brightonfit bodyfat

If your body shape falls towards or beyond the right hand side of these sets of images (approx. over 25%) and you are reading this then you are probably interested in the answer to the question of exercise vs. diets.

I’ll try and amass the vast swathes of research done in this field here: Firstly with respect to diets there is simply no diet that works better for fat loss than another; what makes a diet ‘successful’ is one that is adhered to over time. So whatever you can stick to is what will provide the most result. The reason I have highlighted the word success is that by its nature a diet is usually a short term program and what we see has the most success is sustainable (i.e. long term) modifications to ones diet.

So let us consider that verses exercise and take a look at what has the most effect. The best way to consider which of these has the most effect is to compare the results using the same currency. If we consider the body as a physiological entity then we are talking about calories. When we look at how many calories our bodies require on a 24hr cycle we see the majority are needed to operate internal functions such as breathing and metabolising our food (BMR). Only a small percentage on top of this would be burned in an exercise session. Therefore the effect of exercise alone on immediate calorie expenditure is heavily diluted by all the other calorie expenses of the body; you can see your calorie requirement and BMR here.

However in most forms of exercise you build lean muscle either as an intent or a by product depending on your session choice; and here is where exercise wins in the comparison to diets. Lean muscle burns lots more calories than other tissue types and so whilst it is not an immediate effect on calorie expenditure by the body a long term effect of exercise does result in more calories (and therefore fat) being burnt.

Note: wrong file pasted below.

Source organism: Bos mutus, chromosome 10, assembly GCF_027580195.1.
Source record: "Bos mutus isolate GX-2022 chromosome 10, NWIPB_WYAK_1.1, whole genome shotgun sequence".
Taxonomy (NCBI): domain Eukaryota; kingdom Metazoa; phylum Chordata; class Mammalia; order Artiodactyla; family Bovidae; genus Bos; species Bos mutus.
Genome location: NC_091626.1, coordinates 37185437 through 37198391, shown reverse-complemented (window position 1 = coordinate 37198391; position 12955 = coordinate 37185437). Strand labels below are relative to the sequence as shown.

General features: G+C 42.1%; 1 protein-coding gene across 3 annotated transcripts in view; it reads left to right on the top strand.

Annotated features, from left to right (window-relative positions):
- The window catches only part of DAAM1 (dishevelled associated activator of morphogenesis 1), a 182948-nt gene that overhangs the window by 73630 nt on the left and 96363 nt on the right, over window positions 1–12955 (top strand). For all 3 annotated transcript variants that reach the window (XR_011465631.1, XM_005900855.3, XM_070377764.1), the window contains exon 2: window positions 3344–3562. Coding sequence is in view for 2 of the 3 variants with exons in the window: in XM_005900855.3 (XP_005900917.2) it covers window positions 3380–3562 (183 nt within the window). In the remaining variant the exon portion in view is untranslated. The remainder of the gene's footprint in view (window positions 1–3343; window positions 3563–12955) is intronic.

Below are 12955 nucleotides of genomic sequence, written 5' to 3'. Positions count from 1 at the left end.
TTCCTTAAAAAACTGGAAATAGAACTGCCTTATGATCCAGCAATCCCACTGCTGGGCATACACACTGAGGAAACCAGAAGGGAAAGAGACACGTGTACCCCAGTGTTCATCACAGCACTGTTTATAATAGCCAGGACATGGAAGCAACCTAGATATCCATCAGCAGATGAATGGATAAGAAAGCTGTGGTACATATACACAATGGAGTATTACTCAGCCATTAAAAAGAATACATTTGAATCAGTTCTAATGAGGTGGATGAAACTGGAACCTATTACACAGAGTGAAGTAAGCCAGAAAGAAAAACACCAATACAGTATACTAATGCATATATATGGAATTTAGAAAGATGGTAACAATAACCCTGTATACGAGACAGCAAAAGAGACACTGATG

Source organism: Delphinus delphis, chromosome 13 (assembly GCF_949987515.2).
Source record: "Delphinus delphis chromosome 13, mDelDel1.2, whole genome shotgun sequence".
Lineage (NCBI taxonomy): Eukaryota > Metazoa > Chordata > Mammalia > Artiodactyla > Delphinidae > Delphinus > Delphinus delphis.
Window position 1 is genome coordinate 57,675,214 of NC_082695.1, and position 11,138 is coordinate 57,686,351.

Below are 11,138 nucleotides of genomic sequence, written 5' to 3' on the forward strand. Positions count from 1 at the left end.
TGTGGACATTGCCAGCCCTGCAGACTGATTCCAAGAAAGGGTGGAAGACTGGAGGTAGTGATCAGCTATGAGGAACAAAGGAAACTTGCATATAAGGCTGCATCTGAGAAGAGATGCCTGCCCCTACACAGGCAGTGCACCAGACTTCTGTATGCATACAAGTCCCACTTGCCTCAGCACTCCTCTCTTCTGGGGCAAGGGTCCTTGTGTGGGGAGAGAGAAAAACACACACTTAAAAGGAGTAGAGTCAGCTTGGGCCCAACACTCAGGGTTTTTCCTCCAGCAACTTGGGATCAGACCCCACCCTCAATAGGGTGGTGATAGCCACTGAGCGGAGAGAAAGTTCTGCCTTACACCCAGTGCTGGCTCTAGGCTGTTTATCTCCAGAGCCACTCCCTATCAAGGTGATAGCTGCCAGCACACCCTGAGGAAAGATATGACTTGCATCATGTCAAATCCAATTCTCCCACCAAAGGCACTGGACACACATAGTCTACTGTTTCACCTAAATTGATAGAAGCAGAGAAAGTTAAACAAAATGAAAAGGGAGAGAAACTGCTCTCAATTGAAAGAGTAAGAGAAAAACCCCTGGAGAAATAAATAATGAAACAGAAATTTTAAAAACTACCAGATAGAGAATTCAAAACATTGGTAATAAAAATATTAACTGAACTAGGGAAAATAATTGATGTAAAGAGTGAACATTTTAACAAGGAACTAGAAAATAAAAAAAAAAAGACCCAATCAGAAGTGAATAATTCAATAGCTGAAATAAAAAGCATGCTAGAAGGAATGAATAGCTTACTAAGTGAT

So what about diets; or as we said earlier changing your diet? Well if the answer is consistency you have to ask yourself “Can i live like this?” and if the answer is no then you have made your changes too strict and you must change them to be more realistic. If you can keep a food diary this will really help, studies show that what people are notoriously bad at is estimating the calories they eat. If you start with a diary and a calculator you can tot up your intake accurately and wont leave anything to chance. As you gain experience you can probably start trusting that your estimations are accurate, but its worth checking in every now and again to ensure you have not drifted!

A couple of tips that can help you stay on the straight and narrow:

1 = Never eat lunch out unless someone else is buying! This is pretty simply a filtering mechanism to prevent you eating food that you have not prepared but is a good way to remind yourself.

2 = A couple of minutes a day with your food diary is more valuable than 30 mins in the gym.